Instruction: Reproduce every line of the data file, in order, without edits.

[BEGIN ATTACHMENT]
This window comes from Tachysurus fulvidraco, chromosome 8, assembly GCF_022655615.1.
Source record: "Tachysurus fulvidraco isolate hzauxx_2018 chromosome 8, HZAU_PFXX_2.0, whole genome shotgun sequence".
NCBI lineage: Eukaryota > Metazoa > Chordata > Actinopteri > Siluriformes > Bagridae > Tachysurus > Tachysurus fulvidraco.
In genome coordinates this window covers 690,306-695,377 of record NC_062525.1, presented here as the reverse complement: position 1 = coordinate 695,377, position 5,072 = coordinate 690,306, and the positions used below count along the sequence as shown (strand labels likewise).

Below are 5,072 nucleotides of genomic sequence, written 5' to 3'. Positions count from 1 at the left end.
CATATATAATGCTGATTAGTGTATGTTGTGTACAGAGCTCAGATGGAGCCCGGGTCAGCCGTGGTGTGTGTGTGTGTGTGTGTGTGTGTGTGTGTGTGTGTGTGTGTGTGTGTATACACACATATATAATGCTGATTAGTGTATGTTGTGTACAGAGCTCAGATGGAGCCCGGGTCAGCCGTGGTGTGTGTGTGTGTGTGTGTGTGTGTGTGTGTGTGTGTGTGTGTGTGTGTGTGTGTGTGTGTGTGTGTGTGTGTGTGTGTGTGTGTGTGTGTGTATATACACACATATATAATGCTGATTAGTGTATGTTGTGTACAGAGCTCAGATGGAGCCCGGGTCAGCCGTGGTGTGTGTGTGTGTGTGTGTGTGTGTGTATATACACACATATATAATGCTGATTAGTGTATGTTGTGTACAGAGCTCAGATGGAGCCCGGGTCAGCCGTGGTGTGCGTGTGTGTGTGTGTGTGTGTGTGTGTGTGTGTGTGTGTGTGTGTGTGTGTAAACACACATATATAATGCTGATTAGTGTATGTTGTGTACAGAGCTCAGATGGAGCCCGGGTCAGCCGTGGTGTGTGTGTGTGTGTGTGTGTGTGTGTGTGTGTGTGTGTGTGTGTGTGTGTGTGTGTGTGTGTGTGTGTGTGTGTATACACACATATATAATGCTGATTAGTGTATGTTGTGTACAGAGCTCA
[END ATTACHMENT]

This window comes from Tachysurus fulvidraco, chromosome 8, assembly GCF_022655615.1.
Source record: "Tachysurus fulvidraco isolate hzauxx_2018 chromosome 8, HZAU_PFXX_2.0, whole genome shotgun sequence".
NCBI lineage: Eukaryota > Metazoa > Chordata > Actinopteri > Siluriformes > Bagridae > Tachysurus > Tachysurus fulvidraco.
In genome coordinates this window covers 690,306-695,377 of record NC_062525.1, presented here as the reverse complement: position 1 = coordinate 695,377, position 5,072 = coordinate 690,306, and the positions used below count along the sequence as shown (strand labels likewise).

Below are 5,072 nucleotides of genomic sequence, written 5' to 3'. Positions count from 1 at the left end.
CATATATAATGCTGATTAGTGTATGTTGTGTACAGAGCTCAGATGGAGCCCGGGTCAGCCGTGGTGTGTGTGTGTGTGTGTGTGTGTGTGTGTGTGTGTGTGTGTGTGTGTGTATACACACATATATAATGCTGATTAGTGTATGTTGTGTACAGAGCTCAGATGGAGCCCGGGTCAGCCGTGGTGTGTGTGTGTGTGTGTGTGTGTGTGTGTGTGTGTGTGTGTGTGTGTGTGTGTGTGTGTGTGTGTGTGTGTGTGTGTGTGTGTGTGTGTGTGTATATACACACATATATAATGCTGATTAGTGTATGTTGTGTACAGAGCTCAGATGGAGCCCGGGTCAGCCGTGGTGTGTGTGTGTGTGTGTGTGTGTGTGTATATACACACATATATAATGCTGATTAGTGTATGTTGTGTACAGAGCTCAGATGGAGCCCGGGTCAGCCGTGGTGTGCGTGTGTGTGTGTGTGTGTGTGTGTGTGTGTGTGTGTGTGTGTGTGTGTGTAAACACACATATATAATGCTGATTAGTGTATGTTGTGTACAGAGCTCAGATGGAGCCCGGGTCAGCCGTGGTGTGTGTGTGTGTGTGTGTGTGTGTGTGTGTGTGTGTGTGTGTGTGTGTGTGTGTGTGTGTGTGTGTGTGTGTGTATACACACATATATAATGCTGATTAGTGTATGTTGTGTACAGAGCTCA